Any attempt to increase the number of college graduates must address the fact that one in five students who begin ninth grade do not graduate on time, if at all. Lacking either a diploma or an equivalency certificate, youth who don’t complete their high school educations will find participating in the workforce difficult and accessing college nearly impossible.

A new study, “Don’t Call Them Dropouts: Understanding the Experiences of Young People Who Leave High School Before Graduation,” examines the motivations of this misunderstood group. The research, which includes 200+ interviews and over 3,000 survey responses, was conducted and published by America’s Promise Alliance and the Center for Promise at Tufts University.

Against popular wisdom that dropouts are merely bored by school or lack long-term focus, the report concludes that most young people who leave school have a personal desire to graduate. Among the key factors that drive youth to drop out include ongoing violence in their home or neighborhood or assuming responsibilities after a family health trauma, parental incarceration or personal homelessness.

The report authors note that most students who left school early sought out opportunities to stay or otherwise complete high school despite their circumstances. Jonathan Zaff, a report co-author and executive director of the Center for Promise, noted the unmet need for mentorship among at-risk youth as a major issue. Speaking to NBC News, he said that if one question could predict a student’s likelihood of leaving school, it was a negative answer to this: “Is there an adult in your community you can turn to for help?”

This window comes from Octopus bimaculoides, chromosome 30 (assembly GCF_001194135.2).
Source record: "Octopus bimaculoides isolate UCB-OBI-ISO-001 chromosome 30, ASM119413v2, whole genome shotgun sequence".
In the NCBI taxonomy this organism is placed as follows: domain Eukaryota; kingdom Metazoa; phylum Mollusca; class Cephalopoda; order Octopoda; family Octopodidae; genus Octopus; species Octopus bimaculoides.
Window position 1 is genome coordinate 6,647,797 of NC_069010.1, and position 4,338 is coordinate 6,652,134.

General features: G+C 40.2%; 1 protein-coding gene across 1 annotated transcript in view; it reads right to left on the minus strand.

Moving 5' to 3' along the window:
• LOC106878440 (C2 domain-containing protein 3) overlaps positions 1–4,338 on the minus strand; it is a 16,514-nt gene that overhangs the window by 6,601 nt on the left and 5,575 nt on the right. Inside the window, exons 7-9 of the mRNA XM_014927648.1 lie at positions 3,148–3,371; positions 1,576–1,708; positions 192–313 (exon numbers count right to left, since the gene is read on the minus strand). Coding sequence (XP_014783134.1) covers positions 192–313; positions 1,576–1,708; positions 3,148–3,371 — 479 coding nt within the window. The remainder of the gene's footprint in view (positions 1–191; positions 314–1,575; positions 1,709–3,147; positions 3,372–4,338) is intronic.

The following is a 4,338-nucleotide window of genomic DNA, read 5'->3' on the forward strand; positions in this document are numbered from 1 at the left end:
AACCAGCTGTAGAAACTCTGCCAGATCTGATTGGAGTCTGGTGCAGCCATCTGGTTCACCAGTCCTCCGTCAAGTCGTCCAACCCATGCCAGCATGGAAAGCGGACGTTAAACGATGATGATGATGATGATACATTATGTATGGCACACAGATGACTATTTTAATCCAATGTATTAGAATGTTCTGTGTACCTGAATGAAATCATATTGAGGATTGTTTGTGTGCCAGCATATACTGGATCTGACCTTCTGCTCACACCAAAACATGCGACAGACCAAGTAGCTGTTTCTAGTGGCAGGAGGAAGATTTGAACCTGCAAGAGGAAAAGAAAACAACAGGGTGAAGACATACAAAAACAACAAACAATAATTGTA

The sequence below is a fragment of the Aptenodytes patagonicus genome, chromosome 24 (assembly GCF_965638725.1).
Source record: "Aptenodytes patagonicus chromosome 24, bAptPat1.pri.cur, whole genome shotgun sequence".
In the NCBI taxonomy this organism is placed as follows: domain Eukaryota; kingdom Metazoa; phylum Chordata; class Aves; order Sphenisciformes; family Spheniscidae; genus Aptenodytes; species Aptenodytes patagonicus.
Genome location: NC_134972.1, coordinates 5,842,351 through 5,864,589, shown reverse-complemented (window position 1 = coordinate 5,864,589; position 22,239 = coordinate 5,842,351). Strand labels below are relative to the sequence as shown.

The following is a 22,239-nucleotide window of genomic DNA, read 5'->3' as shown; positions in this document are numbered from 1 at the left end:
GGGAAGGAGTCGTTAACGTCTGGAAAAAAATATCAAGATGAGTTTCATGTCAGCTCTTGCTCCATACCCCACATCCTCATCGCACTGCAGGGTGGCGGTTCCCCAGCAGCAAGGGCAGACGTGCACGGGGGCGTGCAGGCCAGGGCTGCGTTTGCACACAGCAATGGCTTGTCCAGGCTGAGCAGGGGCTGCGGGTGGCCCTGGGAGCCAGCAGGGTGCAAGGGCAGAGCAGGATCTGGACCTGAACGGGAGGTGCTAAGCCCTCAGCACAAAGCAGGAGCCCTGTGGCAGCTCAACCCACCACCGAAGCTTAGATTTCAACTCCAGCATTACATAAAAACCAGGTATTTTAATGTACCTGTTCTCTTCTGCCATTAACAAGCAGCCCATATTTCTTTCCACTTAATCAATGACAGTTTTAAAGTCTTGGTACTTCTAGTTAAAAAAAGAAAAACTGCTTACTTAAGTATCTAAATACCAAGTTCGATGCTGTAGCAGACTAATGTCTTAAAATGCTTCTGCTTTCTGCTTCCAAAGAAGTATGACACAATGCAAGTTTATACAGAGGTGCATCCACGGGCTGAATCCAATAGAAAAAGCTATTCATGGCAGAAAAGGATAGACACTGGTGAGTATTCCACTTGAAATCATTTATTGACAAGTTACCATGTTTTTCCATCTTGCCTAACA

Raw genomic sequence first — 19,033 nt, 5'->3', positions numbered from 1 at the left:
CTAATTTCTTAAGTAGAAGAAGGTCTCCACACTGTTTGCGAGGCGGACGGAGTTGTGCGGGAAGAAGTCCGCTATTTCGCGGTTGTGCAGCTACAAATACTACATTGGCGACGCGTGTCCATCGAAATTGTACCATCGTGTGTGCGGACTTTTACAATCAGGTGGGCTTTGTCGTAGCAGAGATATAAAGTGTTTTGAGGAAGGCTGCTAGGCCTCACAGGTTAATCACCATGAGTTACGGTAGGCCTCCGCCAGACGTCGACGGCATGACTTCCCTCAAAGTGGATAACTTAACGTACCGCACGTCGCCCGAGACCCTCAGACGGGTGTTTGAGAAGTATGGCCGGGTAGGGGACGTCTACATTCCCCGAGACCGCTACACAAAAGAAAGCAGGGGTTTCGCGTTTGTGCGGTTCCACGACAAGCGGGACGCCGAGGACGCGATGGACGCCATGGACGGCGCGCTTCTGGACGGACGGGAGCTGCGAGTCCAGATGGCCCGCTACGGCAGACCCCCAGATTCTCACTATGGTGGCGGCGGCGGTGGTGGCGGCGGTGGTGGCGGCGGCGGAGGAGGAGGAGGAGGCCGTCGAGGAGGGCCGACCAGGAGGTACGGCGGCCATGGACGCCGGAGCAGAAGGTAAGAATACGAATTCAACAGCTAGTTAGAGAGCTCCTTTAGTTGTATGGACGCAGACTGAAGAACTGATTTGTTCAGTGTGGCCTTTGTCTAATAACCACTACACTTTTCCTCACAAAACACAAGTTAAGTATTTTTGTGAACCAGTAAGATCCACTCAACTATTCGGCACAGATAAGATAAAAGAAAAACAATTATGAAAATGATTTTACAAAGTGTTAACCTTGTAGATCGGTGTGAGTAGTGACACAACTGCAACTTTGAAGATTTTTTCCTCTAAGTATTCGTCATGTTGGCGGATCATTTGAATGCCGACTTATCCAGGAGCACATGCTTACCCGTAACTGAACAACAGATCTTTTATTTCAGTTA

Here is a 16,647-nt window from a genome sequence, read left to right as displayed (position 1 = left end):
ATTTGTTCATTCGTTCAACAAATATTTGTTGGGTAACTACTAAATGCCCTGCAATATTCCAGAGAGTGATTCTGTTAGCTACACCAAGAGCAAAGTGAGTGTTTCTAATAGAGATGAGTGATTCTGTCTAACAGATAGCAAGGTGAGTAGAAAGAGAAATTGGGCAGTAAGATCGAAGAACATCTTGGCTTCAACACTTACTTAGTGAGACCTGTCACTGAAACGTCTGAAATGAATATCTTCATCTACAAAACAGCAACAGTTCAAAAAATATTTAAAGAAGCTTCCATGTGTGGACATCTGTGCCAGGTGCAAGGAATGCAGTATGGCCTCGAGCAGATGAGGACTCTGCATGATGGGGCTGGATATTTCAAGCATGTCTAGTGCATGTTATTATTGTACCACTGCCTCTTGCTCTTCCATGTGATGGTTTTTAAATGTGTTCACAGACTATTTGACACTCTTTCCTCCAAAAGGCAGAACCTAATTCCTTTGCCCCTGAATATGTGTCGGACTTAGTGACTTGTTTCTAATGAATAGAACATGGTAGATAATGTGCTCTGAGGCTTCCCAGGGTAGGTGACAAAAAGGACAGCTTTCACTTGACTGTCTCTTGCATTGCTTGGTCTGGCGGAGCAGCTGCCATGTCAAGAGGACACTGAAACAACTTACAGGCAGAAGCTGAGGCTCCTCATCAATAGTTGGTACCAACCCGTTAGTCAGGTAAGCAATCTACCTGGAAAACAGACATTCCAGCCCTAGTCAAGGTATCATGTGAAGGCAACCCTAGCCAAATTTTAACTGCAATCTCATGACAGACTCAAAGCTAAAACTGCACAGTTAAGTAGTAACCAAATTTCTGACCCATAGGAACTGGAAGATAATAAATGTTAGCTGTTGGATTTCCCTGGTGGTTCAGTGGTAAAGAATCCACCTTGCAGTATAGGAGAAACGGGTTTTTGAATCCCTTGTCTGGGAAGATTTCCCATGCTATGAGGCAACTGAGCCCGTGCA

The authors came away impressed by the grit demonstrated by youth who leave school early. In tackling the financial and family problems that plagued them, researchers saw these youth demonstrate personal agency, problem-solving skills and positive life goal formation. According to the report, among students 18 to 25 who had previously left school, 64% had gone back to complete high school, at least half were employed and 18 percent had completed at least some college-level classes.

In fact, so strong is the desire of most of these students to complete their educations that the report cautions others to avoid the controversial term “dropout,” a description that most of the respondents said did not describe their experience or their future plans to acquire more education.

“Stopping school” is how high-risk Arizona teens described their actions to Paul Luna, president and CEO of the Helios Education Foundation, which funds postsecondary access initiatives in Arizona and Florida. In an essay appended to the report, Luna suggests using the term “opportunity youth” instead of “dropout.”

“They are called opportunity youth because of the powerful opportunity they represent for the economic vitality of our nation,” writes Luna. “Every student must be part of a pipeline of future leaders that will help secure the economic vitality of the nation.”

To read an executive summary of the report, click here.

To download the full report as a PDF, click here.

America’s Promise Alliance also produced a short documentary Don’t Call Them Dropouts, including interviews with students who left school. A preview is available here on YouTube.

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